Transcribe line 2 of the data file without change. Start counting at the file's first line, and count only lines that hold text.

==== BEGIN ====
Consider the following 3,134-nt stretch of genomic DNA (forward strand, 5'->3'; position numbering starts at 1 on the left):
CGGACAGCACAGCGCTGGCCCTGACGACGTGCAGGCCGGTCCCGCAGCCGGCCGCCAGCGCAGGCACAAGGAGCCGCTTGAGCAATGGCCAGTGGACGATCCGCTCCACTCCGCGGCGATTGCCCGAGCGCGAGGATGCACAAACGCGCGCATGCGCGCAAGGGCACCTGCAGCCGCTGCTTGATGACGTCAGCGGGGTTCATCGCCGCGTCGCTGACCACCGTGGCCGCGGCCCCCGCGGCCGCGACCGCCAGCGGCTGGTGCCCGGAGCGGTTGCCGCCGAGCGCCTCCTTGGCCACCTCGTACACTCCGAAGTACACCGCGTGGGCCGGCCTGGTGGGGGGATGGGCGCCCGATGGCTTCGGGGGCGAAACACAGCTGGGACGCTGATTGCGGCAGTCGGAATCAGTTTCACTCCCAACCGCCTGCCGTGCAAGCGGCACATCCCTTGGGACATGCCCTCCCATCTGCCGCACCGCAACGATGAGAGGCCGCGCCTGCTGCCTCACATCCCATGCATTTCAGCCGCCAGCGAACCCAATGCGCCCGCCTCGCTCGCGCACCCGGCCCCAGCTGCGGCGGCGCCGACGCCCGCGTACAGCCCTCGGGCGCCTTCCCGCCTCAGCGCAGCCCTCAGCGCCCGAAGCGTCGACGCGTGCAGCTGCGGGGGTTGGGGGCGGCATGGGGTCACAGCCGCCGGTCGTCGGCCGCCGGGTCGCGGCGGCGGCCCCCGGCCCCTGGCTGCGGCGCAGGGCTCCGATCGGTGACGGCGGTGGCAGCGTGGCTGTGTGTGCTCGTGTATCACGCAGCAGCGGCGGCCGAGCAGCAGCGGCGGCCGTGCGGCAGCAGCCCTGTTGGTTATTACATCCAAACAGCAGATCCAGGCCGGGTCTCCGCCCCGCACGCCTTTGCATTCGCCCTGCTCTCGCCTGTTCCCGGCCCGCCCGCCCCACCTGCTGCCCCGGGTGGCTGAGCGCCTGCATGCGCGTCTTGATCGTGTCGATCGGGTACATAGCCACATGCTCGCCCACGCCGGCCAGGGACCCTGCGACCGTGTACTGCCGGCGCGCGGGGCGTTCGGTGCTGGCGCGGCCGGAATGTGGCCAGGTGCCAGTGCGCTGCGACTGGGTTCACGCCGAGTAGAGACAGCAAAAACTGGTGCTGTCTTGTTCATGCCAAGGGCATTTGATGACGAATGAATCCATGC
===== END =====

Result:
CGGACAGCACAGCGCTGGCCCTGACGACGTGCAGGCCGGTCCCGCAGCCGGCCGCCAGCGCAGGCACAAGGAGCCGCTTGAGCAATGGCCAGTGGACGATCCGCTCCACTCCGCGGCGATTGCCCGAGCGCGAGGATGCACAAACGCGCGCATGCGCGCAAGGGCACCTGCAGCCGCTGCTTGATGACGTCAGCGGGGTTCATCGCCGCGTCGCTGACCACCGTGGCCGCGGCCCCCGCGGCCGCGACCGCCAGCGGCTGGTGCCCGGAGCGGTTGCCGCCGAGCGCCTCCTTGGCCACCTCGTACACTCCGAAGTACACCGCGTGGGCCGGCCTGGTGGGGGGATGGGCGCCCGATGGCTTCGGGGGCGAAACACAGCTGGGACGCTGATTGCGGCAGTCGGAATCAGTTTCACTCCCAACCGCCTGCCGTGCAAGCGGCACATCCCTTGGGACATGCCCTCCCATCTGCCGCACCGCAACGATGAGAGGCCGCGCCTGCTGCCTCACATCCCATGCATTTCAGCCGCCAGCGAACCCAATGCGCCCGCCTCGCTCGCGCACCCGGCCCCAGCTGCGGCGGCGCCGACGCCCGCGTACAGCCCTCGGGCGCCTTCCCGCCTCAGCGCAGCCCTCAGCGCCCGAAGCGTCGACGCGTGCAGCTGCGGGGGTTGGGGGCGGCATGGGGTCACAGCCGCCGGTCGTCGGCCGCCGGGTCGCGGCGGCGGCCCCCGGCCCCTGGCTGCGGCGCAGGGCTCCGATCGGTGACGGCGGTGGCAGCGTGGCTGTGTGTGCTCGTGTATCACGCAGCAGCGGCGGCCGAGCAGCAGCGGCGGCCGTGCGGCAGCAGCCCTGTTGGTTATTACATCCAAACAGCAGATCCAGGCCGGGTCTCCGCCCCGCACGCCTTTGCATTCGCCCTGCTCTCGCCTGTTCCCGGCCCGCCCGCCCCACCTGCTGCCCCGGGTGGCTGAGCGCCTGCATGCGCGTCTTGATCGTGTCGATCGGGTACATAGCCACATGCTCGCCCACGCCGGCCAGGGACCCTGCGACCGTGTACTGCCGGCGCGCGGGGCGTTCGGTGCTGGCGCGGCCGGAATGTGGCCAGGTGCCAGTGCGCTGCGACTGGGTTCACGCCGAGTAGAGACAGCAAAAACTGGTGCTGTCTTGTTCATGCCAAGGGCATTTGATGACGAATGAATCCATGC